Date: Saturday, June 2, 2018
Session Name: Poster Session A: Kidney: Cardiovascular and Metabolic
Session Time: 5:30pm-7:30pm
Presentation Time: 5:30pm-7:30pm
Location: Hall 4EF
Background: Classical medical teaching suggests that diabetic nephropathy occurs more quickly in transplanted kidneys than in the native kidneys. The largest report of post-transplantation diabetic nephropathy (DN) in patients with pre-transplantation diabetes included 22 patients. The true risk of developing post-transplantation DN remains unknown and post-transplantation DN is poorly characterized in the literature.
Methods: Our institution's pathology database was screened for patients diagnosed with transplant DN in the last 10 years; Biopsies were for cause. The transplant database was then cross-referenced to learn more about pre-transplant diabetes status for those who developed diabetic nephropathy after transplantation. Time from transplantation to biopsy-proven DN (time to diagnosis, TTD) was analyzed in the context of demographics, serum creatinine, and onset of diabetes. Histology slides were reviewed for pathological class of DN.
Results: We identified 60 patients with pre-transplantation type II diabetes who had biopsy-proven DN after kidney transplantation. The mean age was 55.8 (+/- 1.60) years, and the mean creatinine level at time of biopsy was 1.68 (+/- 0.11) mg/dL. Simultaneous pathological diagnoses were frequent on kidney biopsy; rejection was present at variable rates: classes I, IIA, IIB, and III were 5.0%, 66.7%, 18.4%, and 10%, respectively. The mean TTD was 1456 (+/- 206) days. TTD was significantly shorter for patients receiving a cadaveric versus living donor renal transplant (1118 +/- 184 vs 2470 +/- 547 days, p=0.0036). Older patients (r=0.378, p=0.003) and patients with higher serum creatinine (r=0.282, p=0.029) had shorter TTDs. Gender and ethnicity did not significantly affect TTD. Insulin doses were higher for those patents who developed DN earlier. The average one-year incidence of diabetic nephropathy was 2.88%. Informed by these data, extrapolations showed that 74.7% of patients would be free of DN 10 years after renal transplantation.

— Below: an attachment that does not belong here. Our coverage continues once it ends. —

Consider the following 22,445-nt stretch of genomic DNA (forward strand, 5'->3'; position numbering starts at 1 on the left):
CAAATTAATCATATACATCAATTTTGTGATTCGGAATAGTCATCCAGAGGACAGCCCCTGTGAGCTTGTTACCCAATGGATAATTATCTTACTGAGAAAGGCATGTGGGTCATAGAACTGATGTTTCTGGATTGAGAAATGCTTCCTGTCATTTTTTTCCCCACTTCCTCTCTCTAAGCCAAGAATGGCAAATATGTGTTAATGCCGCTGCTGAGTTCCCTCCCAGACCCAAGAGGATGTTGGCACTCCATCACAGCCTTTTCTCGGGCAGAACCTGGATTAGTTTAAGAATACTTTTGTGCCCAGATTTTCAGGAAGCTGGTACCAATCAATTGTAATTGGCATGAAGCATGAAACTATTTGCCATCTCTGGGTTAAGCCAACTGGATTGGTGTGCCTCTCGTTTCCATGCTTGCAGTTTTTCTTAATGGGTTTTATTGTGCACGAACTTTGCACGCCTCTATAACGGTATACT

Conclusions: Diabetic patients undergoing renal transplantation have a small, but real risk for developing post-transplantation DN and this risk is higher for recipients of cadaveric grafts. When it occurs, DN presents occurs later than previously thought. Blood sugar optimization for patients with type II diabetes may improve rates of DN.
CITATION INFORMATION: Cimeno A., Munley J., Sultan S., Weir M., Bartlett S., Drachenberg C., Hararian A., Bromberg J., Scalea J. Diabetic Nephropathy after Kidney Transplantation in Patients with Pre-Transplantation Type II Diabetes May Occur Later and Be Less Common Than Previously Thought Am J Transplant. 2017;17 (suppl 3).
To cite this abstract in AMA style:Cimeno A, Munley J, Sultan S, Weir M, Bartlett S, Drachenberg C, Hararian A, Bromberg J, Scalea J. Diabetic Nephropathy after Kidney Transplantation in Patients with Pre-Transplantation Type II Diabetes May Occur Later and Be Less Common Than Previously Thought [abstract]. https://atcmeetingabstracts.com/abstract/diabetic-nephropathy-after-kidney-transplantation-in-patients-with-pre-transplantation-type-ii-diabetes-may-occur-later-and-be-less-common-than-previously-thought/. Accessed October 31, 2020.
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